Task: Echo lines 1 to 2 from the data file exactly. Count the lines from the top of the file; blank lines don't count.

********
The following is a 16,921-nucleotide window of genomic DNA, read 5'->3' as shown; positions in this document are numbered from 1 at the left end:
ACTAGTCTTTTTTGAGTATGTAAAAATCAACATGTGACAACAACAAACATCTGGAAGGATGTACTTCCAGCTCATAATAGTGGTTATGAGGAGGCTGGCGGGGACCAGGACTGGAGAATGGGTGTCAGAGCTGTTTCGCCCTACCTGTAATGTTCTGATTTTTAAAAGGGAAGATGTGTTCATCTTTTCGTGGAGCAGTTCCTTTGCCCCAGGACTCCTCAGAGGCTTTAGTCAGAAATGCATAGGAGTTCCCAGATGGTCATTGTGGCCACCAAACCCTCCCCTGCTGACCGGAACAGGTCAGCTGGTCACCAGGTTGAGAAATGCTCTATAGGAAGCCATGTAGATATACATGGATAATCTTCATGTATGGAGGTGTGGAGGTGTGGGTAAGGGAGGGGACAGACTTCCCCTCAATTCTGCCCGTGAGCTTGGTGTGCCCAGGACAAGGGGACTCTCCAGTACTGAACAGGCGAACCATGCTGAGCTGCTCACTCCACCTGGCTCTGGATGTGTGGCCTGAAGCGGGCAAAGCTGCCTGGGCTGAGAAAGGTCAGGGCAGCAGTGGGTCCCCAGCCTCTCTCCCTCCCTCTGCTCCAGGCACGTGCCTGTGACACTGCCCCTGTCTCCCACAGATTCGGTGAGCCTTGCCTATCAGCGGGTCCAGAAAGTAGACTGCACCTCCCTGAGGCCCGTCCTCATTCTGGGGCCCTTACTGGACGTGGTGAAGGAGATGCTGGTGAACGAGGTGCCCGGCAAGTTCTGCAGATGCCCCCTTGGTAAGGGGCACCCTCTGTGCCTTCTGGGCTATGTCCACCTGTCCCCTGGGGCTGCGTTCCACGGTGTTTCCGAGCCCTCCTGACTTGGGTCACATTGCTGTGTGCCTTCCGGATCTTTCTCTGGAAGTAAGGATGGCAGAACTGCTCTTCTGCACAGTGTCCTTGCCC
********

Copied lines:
The following is a 16,921-nucleotide window of genomic DNA, read 5'->3' as shown; positions in this document are numbered from 1 at the left end:
ACTAGTCTTTTTTGAGTATGTAAAAATCAACATGTGACAACAACAAACATCTGGAAGGATGTACTTCCAGCTCATAATAGTGGTTATGAGGAGGCTGGCGGGGACCAGGACTGGAGAATGGGTGTCAGAGCTGTTTCGCCCTACCTGTAATGTTCTGATTTTTAAAAGGGAAGATGTGTTCATCTTTTCGTGGAGCAGTTCCTTTGCCCCAGGACTCCTCAGAGGCTTTAGTCAGAAATGCATAGGAGTTCCCAGATGGTCATTGTGGCCACCAAACCCTCCCCTGCTGACCGGAACAGGTCAGCTGGTCACCAGGTTGAGAAATGCTCTATAGGAAGCCATGTAGATATACATGGATAATCTTCATGTATGGAGGTGTGGAGGTGTGGGTAAGGGAGGGGACAGACTTCCCCTCAATTCTGCCCGTGAGCTTGGTGTGCCCAGGACAAGGGGACTCTCCAGTACTGAACAGGCGAACCATGCTGAGCTGCTCACTCCACCTGGCTCTGGATGTGTGGCCTGAAGCGGGCAAAGCTGCCTGGGCTGAGAAAGGTCAGGGCAGCAGTGGGTCCCCAGCCTCTCTCCCTCCCTCTGCTCCAGGCACGTGCCTGTGACACTGCCCCTGTCTCCCACAGATTCGGTGAGCCTTGCCTATCAGCGGGTCCAGAAAGTAGACTGCACCTCCCTGAGGCCCGTCCTCATTCTGGGGCCCTTACTGGACGTGGTGAAGGAGATGCTGGTGAACGAGGTGCCCGGCAAGTTCTGCAGATGCCCCCTTGGTAAGGGGCACCCTCTGTGCCTTCTGGGCTATGTCCACCTGTCCCCTGGGGCTGCGTTCCACGGTGTTTCCGAGCCCTCCTGACTTGGGTCACATTGCTGTGTGCCTTCCGGATCTTTCTCTGGAAGTAAGGATGGCAGAACTGCTCTTCTGCACAGTGTCCTTGCCC